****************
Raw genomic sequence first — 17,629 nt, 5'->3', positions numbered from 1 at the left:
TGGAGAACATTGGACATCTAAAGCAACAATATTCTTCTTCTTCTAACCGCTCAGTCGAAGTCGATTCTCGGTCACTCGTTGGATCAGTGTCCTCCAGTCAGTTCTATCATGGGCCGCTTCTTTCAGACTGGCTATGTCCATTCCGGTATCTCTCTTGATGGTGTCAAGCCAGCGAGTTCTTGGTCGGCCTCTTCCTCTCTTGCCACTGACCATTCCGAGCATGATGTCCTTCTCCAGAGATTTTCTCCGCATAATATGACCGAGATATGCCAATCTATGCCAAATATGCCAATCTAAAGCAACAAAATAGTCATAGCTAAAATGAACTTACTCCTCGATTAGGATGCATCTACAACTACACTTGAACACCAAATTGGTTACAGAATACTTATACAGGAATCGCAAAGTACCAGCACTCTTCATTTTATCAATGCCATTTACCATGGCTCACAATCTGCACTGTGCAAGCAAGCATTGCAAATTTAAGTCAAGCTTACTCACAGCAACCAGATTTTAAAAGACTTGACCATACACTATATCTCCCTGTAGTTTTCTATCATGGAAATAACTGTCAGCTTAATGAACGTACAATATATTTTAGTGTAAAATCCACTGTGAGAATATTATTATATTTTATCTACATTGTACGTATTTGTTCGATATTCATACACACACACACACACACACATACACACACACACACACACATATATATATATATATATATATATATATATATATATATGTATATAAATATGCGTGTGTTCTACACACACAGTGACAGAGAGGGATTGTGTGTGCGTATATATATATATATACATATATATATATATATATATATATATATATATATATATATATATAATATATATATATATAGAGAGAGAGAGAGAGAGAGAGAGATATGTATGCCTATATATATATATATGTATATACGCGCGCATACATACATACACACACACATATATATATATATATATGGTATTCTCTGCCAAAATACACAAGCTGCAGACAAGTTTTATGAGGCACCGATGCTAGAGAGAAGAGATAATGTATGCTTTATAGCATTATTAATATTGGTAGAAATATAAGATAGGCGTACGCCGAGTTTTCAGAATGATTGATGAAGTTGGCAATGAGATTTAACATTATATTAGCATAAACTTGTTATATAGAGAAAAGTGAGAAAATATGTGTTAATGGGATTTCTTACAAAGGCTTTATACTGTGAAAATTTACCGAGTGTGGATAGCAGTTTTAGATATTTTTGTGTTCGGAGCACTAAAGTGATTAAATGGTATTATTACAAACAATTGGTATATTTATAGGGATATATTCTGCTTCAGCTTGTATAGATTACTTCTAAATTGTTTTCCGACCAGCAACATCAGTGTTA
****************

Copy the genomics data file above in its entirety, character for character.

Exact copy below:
Raw genomic sequence first — 17,629 nt, 5'->3', positions numbered from 1 at the left:
TGGAGAACATTGGACATCTAAAGCAACAATATTCTTCTTCTTCTAACCGCTCAGTCGAAGTCGATTCTCGGTCACTCGTTGGATCAGTGTCCTCCAGTCAGTTCTATCATGGGCCGCTTCTTTCAGACTGGCTATGTCCATTCCGGTATCTCTCTTGATGGTGTCAAGCCAGCGAGTTCTTGGTCGGCCTCTTCCTCTCTTGCCACTGACCATTCCGAGCATGATGTCCTTCTCCAGAGATTTTCTCCGCATAATATGACCGAGATATGCCAATCTATGCCAAATATGCCAATCTAAAGCAACAAAATAGTCATAGCTAAAATGAACTTACTCCTCGATTAGGATGCATCTACAACTACACTTGAACACCAAATTGGTTACAGAATACTTATACAGGAATCGCAAAGTACCAGCACTCTTCATTTTATCAATGCCATTTACCATGGCTCACAATCTGCACTGTGCAAGCAAGCATTGCAAATTTAAGTCAAGCTTACTCACAGCAACCAGATTTTAAAAGACTTGACCATACACTATATCTCCCTGTAGTTTTCTATCATGGAAATAACTGTCAGCTTAATGAACGTACAATATATTTTAGTGTAAAATCCACTGTGAGAATATTATTATATTTTATCTACATTGTACGTATTTGTTCGATATTCATACACACACACACACACACACATACACACACACACACACACATATATATATATATATATATATATATATATATATATATGTATATAAATATGCGTGTGTTCTACACACACAGTGACAGAGAGGGATTGTGTGTGCGTATATATATATATATACATATATATATATATATATATATATATATATATATATATATATATAATATATATATATATAGAGAGAGAGAGAGAGAGAGAGAGATATGTATGCCTATATATATATATATGTATATACGCGCGCATACATACATACACACACACATATATATATATATATATGGTATTCTCTGCCAAAATACACAAGCTGCAGACAAGTTTTATGAGGCACCGATGCTAGAGAGAAGAGATAATGTATGCTTTATAGCATTATTAATATTGGTAGAAATATAAGATAGGCGTACGCCGAGTTTTCAGAATGATTGATGAAGTTGGCAATGAGATTTAACATTATATTAGCATAAACTTGTTATATAGAGAAAAGTGAGAAAATATGTGTTAATGGGATTTCTTACAAAGGCTTTATACTGTGAAAATTTACCGAGTGTGGATAGCAGTTTTAGATATTTTTGTGTTCGGAGCACTAAAGTGATTAAATGGTATTATTACAAACAATTGGTATATTTATAGGGATATATTCTGCTTCAGCTTGTATAGATTACTTCTAAATTGTTTTCCGACCAGCAACATCAGTGTTA